nep-net New Economics Papers
on Network Economics
Issue of 2012‒04‒10
nine papers chosen by
Yi-Nung Yang
Chung Yuan Christian University

  1. Network Disruption and the Common Enemy Effect By Britta Hoyer
  2. Systemic losses in banking networks: indirect interaction of nodes via asset prices By Igor Tsatskis
  3. Technology network for machine tools in Vietnam By Mizuno, Junko
  4. Trading Strategies in the Overnight Money Market: Correlations and Clustering on the e-MID Trading Platform By Daniel Fricke
  5. Interbank Networks in Prewar Japan: Structure and Implications Interbank Networks in Prewar Japan: Structure and Implications By Okazaki, Tetsuji; Sawada, Michiru
  6. Naive learning in social networks: Imitating the most successful neighbor By Tsakas, Nikolas
  7. Networks and Collective Action By Ramon Flores; Maurice Koster; Ines Lindner; Elisenda Molina
  8. Roaming and Investments in the Mobile Internet Market By Stühmeier, Torben
  9. Biosecurity Incentives, Network Effects, and Entry of a Rapidly Spreading Pest By Hennessy, David A.

  1. By: Britta Hoyer
    Abstract: "The enemy of my enemy is my friend." This common adage, which seems to be adhered to in social interactions (e.g. high school cliques or work relationships) as well as in political alliances within countries and between countries, describes the ability of groups or people to work together when they face an opponent, although otherwise they have little in common. In social psychology this phenomenon has been termed the "common enemy effect". Such group behavior can be studied using networks to depict the players within a group and the relationships between them. In this paper we study the effect of a common enemy on a model of network formation, where self-interested, myopic players can use links to build a network, knowing that they are facing a common enemy who can disrupt the links within the network and whose goal it is to minimize the overall value of the network. We find that introducing such a common enemy can lead to the formation of stable and efficient networks which would not be stable without the threat of disruption. However, we also find that fragmented networks as well as the empty networks are also stable. While the common enemy can thus have a positive effect on the incentives of players to form an efficient network, it can also lead to fragmentation and disintegration of the network.
    Keywords: strategic network disruption, strategic network design, non-cooperative network games
    JEL: C72 D85
    Date: 2012–03
  2. By: Igor Tsatskis (Financial Services Authority, London)
    Abstract: A simple banking network model is proposed which features multiple waves of bank defaults and is analytically solvable in the limiting case of an infinitely large homogeneous network. The model is a collection of nodes representing individual banks; associated with each node is a balance sheet consisting of assets and liabilities. Initial node failures are triggered by external correlated shocks applied to the asset sides of the balance sheets. These defaults lead to further reductions in asset values of all nodes which in turn produce additional failures, and so on. This mechanism induces indirect interactions between the nodes and leads to a cascade of defaults. There are no interbank links, and therefore no direct interactions, between the nodes. The resulting probability distribution for the total (direct plus systemic) network loss can be viewed as a modification of the well-known Vasicek distribution.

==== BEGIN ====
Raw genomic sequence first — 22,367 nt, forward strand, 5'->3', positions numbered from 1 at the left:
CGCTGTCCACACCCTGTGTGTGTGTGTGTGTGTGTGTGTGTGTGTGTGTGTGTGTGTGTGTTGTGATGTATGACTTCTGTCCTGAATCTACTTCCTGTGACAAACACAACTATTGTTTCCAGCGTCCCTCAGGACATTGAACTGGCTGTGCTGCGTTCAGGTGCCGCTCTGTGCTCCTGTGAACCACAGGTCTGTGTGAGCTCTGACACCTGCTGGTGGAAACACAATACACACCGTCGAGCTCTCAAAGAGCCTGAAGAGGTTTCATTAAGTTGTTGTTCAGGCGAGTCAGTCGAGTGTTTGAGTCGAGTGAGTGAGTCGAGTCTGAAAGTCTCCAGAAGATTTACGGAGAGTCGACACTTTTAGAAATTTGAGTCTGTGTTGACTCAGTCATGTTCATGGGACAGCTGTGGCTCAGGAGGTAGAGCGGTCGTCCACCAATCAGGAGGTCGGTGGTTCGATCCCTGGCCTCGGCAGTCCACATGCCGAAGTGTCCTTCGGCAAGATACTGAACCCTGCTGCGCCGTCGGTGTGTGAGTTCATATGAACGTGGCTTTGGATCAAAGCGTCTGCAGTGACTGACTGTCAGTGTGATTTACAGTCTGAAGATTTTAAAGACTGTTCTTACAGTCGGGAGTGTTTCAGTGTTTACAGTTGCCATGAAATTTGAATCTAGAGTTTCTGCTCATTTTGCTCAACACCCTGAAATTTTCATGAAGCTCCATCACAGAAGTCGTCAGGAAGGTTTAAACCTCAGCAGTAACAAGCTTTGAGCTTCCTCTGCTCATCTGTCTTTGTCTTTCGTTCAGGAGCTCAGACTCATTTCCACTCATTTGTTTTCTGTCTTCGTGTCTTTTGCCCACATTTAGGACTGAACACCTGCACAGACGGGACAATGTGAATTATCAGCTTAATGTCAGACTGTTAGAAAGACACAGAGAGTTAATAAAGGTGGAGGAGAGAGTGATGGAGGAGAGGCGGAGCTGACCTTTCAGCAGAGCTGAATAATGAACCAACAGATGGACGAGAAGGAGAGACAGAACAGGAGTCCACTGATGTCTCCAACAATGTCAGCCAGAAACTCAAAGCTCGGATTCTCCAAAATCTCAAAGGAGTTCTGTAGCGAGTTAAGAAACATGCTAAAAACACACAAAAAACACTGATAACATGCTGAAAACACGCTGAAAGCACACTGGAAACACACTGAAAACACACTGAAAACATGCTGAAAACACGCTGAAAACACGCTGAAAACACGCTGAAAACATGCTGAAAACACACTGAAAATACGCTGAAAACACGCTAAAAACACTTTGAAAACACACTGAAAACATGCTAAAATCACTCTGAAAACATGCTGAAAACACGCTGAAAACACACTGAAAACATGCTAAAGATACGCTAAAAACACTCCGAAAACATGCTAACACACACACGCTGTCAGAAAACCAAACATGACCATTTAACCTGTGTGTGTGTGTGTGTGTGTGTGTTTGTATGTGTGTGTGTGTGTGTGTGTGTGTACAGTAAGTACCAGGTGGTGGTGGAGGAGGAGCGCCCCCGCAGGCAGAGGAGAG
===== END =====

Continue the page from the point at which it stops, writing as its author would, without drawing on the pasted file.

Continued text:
Date: 2012–03
  3. By: Mizuno, Junko
    Abstract: When Vietnam joined the WTO, it accepted foreign direct investment and started to grow. Technically, it was then greatly influenced by the enterprises that entered the country through direct investment. This report shows that the technology network for machine tools is formed via direct investment and subcontracting.
    Keywords: Vietnam, Manufacturing industries, Machinery, Imports, Technology Network, Machine Tools, International Division of Labor
    JEL: L64 M31 O14 O32 O33
    Date: 2012–03
  4. By: Daniel Fricke
    Abstract: We analyze the correlations in patterns of trading for members of the Italian interbank trading platform e-MID. The trading strategy of a particular member institution is defined as the sequence of (intra-) daily net trading volumes within a certain semester. Based on this definition, we show that there are significant and persistent bilateral correlations between institutions' trading strategies. In most semesters we find two clusters, with positive correlations within the clusters and negative correlations between them. We show that the two clusters mostly contain continuous net buyers and net sellers of money, respectively, and that cluster memberships of individual banks are highly persistent. Additionally, we highlight some problems related to our definition of trading strategies. Our findings add further evidence on the fact that preferential lending relationships on the micro-level lead to community structure on the macro-level
    Keywords: interbank market, socio-economic networks, community identification
    JEL: G21 E42
    Date: 2012–03
  5. By: Okazaki, Tetsuji; Sawada, Michiru